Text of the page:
Located in the Greenwood-Afton Rural Historic District, the Blue Ridge Tunnel (also commonly known as the Crozet Tunnel) is a single-track railroad tunnel constructed between 1850 and 1857 that was opened for use in 1858. It is located 500 feet below the Rockfish Gap and straddles the county line between Nelson and Augusta counties. The gap was historically and remains a well-used area to cross the Blue Ridge Mountains between the Piedmont and Shenandoah Valley. Carved from greenstone, the tunnel was designed and its construction was overseen by engineer Claudius Crozet. Crozet, the best known Chief Engineer of Virginia, contributed to the formation of the curriculum at the United States Military Academy and the creation of the Virginia Military Institute. The tunnel was constructed by a labor force of primarily Irish immigrant labor, supplemented for a short time with hired-out enslaved African Americans. The Blue Ridge Tunnel remains the longest tunnel that was hand-dug using black powder blasting, and dug without the use of ventilation shafts. In 1944, the Blue Ridge Tunnel was replaced with a larger tunnel that runs parallel to the original. The tunnel was recognized by the American Society of Civil Engineers as a National Historic Civil Engineering Landmark in 1976. Today, it is the centerpiece of a 2.25 mile recreational hiking and biking trail.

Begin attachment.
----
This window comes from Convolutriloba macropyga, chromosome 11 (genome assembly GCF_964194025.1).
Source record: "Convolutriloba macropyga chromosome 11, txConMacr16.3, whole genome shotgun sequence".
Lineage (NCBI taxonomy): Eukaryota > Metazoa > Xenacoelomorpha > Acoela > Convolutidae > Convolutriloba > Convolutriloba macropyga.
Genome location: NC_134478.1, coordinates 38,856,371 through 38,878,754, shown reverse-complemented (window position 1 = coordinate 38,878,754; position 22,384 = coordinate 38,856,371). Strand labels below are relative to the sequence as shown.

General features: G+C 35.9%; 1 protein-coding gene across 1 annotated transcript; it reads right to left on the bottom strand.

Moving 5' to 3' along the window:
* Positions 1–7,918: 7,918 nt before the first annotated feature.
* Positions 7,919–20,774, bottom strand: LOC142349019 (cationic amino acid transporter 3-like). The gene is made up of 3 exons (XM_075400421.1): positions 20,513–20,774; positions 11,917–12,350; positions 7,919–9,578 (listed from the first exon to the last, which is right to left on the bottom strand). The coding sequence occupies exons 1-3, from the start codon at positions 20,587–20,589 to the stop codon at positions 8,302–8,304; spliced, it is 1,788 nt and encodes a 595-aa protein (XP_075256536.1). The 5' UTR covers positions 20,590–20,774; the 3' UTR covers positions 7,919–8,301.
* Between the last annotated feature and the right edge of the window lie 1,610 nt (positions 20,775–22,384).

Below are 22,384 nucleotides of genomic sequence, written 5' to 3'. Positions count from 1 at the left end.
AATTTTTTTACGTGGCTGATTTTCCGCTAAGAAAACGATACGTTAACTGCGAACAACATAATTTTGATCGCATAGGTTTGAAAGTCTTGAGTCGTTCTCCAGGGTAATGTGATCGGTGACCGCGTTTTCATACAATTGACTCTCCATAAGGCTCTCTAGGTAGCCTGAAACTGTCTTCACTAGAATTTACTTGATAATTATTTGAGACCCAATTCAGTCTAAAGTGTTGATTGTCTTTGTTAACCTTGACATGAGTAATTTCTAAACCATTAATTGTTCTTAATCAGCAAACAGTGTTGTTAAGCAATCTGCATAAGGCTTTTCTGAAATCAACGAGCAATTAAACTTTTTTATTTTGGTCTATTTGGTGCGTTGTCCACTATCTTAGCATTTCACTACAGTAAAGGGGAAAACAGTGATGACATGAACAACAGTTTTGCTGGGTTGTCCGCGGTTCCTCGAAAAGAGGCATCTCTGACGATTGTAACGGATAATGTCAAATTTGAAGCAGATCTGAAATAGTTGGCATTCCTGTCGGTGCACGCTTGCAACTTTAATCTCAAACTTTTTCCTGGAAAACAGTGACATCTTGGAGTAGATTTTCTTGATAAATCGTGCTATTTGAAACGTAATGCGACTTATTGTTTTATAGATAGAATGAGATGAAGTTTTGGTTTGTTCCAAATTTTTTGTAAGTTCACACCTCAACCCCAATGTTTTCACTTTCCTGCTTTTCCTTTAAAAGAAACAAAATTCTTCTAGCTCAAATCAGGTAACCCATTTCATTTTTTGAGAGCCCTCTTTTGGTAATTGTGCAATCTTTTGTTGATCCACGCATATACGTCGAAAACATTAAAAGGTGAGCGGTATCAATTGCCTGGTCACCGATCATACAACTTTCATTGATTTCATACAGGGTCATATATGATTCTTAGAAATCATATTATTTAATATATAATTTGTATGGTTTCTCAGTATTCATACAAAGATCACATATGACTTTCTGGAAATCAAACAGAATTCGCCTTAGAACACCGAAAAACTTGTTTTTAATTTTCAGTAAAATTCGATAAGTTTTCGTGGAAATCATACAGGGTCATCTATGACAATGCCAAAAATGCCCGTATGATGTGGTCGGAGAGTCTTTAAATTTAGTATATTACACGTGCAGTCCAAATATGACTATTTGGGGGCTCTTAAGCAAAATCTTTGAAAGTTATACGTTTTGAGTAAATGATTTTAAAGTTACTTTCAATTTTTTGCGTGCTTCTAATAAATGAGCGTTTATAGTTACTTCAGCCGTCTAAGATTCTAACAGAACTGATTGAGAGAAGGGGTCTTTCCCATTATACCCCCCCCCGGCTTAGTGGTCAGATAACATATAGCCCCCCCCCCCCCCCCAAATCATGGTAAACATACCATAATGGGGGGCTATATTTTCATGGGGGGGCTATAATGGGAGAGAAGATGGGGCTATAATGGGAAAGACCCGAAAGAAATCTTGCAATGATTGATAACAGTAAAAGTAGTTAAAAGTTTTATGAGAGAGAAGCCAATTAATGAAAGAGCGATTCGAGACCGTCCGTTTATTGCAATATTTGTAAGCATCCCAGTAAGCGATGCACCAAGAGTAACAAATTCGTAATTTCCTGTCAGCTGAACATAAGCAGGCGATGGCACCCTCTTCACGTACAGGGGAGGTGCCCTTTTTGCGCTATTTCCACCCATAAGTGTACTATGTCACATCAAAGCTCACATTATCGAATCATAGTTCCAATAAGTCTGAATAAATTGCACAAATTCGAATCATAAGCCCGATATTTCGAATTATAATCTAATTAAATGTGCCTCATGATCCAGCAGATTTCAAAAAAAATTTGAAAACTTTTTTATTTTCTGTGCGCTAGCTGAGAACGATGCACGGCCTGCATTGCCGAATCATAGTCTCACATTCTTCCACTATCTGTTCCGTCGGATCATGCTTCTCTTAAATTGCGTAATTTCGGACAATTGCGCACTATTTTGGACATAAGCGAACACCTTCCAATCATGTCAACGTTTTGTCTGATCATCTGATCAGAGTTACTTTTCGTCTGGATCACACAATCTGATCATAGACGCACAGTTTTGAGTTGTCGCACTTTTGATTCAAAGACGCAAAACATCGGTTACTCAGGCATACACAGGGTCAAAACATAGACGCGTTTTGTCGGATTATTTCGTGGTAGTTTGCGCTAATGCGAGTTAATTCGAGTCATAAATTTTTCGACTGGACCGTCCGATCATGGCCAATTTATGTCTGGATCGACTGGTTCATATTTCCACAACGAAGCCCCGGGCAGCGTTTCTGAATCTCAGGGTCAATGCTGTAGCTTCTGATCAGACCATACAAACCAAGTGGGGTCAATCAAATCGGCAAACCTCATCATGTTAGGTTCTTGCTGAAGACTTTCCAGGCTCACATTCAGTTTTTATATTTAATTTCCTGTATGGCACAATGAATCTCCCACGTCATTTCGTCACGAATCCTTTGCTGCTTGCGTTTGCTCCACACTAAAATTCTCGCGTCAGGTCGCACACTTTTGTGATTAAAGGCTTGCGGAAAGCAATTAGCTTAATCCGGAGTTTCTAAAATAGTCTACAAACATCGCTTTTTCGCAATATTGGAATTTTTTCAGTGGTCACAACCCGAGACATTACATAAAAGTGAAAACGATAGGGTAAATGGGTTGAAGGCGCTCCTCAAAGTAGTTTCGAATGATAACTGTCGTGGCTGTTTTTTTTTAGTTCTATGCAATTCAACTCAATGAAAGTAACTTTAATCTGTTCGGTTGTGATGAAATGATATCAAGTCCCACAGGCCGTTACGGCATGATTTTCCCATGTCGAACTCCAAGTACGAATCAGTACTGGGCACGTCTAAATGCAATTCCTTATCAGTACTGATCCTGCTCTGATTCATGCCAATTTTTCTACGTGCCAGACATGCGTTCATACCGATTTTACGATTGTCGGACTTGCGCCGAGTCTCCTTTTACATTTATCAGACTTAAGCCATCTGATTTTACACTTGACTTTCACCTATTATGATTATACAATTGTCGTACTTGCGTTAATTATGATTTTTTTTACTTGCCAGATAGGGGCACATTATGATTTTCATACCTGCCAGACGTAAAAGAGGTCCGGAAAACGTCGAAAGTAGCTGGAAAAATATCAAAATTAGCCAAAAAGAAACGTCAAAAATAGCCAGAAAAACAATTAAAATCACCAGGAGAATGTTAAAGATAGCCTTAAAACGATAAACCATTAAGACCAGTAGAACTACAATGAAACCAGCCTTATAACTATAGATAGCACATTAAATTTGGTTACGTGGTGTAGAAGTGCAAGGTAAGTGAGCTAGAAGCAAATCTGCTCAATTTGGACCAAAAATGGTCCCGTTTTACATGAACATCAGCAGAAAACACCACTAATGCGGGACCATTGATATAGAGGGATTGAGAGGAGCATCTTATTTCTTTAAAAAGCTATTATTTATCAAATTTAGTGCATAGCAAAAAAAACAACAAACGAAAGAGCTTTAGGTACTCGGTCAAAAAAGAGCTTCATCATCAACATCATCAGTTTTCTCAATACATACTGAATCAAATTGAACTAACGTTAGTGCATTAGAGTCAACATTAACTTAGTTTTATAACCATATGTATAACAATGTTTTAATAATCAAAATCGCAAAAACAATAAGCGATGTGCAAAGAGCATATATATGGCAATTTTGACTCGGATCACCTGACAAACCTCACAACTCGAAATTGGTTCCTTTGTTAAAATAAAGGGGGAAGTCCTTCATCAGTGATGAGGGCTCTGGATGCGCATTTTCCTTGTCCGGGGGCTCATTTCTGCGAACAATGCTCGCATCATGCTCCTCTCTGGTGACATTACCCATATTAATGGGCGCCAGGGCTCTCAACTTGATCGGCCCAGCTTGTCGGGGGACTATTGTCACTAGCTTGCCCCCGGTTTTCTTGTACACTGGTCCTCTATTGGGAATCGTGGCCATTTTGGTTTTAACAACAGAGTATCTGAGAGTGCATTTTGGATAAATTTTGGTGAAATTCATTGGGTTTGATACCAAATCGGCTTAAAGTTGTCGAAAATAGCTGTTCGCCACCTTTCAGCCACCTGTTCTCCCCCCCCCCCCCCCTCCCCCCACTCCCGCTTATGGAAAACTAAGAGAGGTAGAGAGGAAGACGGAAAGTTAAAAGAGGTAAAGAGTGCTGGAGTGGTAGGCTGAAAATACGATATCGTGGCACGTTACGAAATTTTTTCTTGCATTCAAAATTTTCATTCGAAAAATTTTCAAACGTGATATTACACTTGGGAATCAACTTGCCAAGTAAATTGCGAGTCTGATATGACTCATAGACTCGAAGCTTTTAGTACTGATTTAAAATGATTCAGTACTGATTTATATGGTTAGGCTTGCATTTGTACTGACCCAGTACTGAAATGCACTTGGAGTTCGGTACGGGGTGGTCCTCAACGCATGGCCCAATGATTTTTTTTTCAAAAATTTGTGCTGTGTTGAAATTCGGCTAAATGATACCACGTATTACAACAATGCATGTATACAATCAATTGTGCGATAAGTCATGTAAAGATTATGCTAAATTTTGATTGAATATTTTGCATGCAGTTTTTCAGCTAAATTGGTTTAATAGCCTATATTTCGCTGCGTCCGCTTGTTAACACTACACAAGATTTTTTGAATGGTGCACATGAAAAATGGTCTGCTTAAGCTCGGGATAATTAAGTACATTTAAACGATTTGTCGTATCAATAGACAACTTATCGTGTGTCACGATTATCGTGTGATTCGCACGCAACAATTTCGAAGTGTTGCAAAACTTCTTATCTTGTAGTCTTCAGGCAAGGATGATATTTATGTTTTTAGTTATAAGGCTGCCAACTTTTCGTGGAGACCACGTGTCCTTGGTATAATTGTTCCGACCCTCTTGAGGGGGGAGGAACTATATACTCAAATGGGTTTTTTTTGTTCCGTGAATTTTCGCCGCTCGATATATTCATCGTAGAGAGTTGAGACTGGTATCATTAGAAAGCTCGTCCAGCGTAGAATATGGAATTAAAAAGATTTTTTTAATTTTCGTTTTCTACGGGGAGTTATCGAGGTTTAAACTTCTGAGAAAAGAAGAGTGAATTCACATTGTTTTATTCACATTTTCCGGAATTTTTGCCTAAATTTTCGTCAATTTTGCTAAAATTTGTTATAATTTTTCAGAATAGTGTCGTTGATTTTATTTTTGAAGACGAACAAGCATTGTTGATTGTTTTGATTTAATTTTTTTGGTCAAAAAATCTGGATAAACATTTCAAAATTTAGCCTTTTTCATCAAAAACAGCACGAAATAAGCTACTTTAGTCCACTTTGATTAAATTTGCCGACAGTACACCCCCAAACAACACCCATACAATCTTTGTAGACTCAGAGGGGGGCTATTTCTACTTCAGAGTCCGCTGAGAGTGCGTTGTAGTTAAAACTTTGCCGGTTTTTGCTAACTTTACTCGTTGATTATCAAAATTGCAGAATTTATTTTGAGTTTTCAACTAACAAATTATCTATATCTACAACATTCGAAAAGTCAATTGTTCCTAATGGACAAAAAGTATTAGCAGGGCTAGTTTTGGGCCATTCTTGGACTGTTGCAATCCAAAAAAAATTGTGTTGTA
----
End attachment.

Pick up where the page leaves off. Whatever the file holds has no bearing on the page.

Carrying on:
Many properties listed in the registers are private dwellings and are not open to the public, however many are visible from the public right-of-way. Please be respectful of owner privacy.
VLR: Virginia Landmarks Register
NPS: National Park Service
NRHP: National Register of Historic Places
NHL: National Historic Landmark
Photo credit: Sandi Esposito, 2021